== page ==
Black History Is American History: Dorothy Vaughan


Left to Right: Dorothy Vaughan, Lessie Hunter, Vivian Adair. Photo donated to NASA by B. Golemba.

Editor’s note: This article is the fourth part of a series, Black History Is American History, by Kiarra Ballard. Each day in February, we will publish a new entry in the series, focusing on an influential Black figure from history. You can find all of the entries in this series here.

In 1943, during the peak of World War II, Dorothy Vaughan (1910-2008) arrived to the Langley Memorial Aeronautical Laboratory from her career as a mathematics teacher at Robert Russa Moton High School in Farmville, Virginia. With the need for processing aeronautical research data soaring, the Laboratory started recruiting Black women in 1940, two years after President Roosevelt issued Executive Order 8802, which banned racial, religious, and ethnic discrimination in the country’s military industry.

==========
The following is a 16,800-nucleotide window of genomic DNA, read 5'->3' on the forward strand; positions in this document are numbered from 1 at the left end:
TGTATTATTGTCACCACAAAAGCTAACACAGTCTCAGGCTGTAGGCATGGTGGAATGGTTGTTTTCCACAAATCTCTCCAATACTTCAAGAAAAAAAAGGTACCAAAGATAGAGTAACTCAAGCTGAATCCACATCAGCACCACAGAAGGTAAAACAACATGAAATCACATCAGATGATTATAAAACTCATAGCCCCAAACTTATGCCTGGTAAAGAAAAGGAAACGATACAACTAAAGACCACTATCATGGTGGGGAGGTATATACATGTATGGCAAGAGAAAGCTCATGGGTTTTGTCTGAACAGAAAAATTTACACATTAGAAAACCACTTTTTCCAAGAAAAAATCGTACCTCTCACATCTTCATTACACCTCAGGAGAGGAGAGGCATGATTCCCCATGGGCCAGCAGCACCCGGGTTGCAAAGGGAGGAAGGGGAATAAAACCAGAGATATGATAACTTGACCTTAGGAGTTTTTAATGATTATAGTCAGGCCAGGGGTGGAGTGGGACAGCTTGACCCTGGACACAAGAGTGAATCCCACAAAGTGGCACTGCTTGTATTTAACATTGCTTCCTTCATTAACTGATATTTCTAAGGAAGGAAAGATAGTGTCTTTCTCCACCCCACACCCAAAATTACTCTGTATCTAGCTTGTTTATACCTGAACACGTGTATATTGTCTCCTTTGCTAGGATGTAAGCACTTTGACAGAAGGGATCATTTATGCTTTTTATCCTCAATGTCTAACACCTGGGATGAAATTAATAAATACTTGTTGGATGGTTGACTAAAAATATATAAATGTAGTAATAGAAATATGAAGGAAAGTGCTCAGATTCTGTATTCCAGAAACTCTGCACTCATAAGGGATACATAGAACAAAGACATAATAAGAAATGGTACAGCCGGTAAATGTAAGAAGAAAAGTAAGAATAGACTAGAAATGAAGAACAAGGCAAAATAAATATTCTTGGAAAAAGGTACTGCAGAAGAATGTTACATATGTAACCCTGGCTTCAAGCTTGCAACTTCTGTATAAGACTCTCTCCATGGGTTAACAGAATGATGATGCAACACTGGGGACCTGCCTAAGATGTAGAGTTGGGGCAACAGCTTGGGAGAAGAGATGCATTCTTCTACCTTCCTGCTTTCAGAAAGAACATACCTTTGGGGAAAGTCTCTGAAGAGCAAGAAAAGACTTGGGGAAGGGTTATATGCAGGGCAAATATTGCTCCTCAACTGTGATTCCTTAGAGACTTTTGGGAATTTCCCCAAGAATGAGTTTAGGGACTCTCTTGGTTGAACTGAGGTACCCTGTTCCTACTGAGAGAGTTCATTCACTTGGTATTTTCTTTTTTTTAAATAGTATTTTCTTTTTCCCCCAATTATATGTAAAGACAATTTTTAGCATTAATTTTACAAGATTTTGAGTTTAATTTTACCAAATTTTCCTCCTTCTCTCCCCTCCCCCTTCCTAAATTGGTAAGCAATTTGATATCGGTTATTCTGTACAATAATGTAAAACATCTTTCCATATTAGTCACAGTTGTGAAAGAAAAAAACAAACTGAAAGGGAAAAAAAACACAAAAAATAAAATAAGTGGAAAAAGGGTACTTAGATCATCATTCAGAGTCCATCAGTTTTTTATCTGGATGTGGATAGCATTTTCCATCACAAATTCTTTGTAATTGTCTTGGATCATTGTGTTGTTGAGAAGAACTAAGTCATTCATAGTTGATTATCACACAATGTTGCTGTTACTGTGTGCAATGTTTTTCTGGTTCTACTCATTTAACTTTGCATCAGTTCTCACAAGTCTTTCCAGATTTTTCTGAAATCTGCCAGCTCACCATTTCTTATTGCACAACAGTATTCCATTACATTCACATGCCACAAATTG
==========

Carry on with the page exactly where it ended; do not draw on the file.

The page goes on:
Vaughan later led NASA’s West Area Computing Unit and made history as the agency’s first black manager. She worked on the SCOUT (Solid Controlled Orbital Utility Test) Launch Vehicle Program, which launched the first American satellites into orbit, and is a specialist in FORTRAN, NASA’s computer coding language. She collaborated extensively with Kathrine Johnson, one of Langley Research Center’s human computers in 1952, on the calculations for Glenn’s orbital space flights until she retired from NASA in 1971.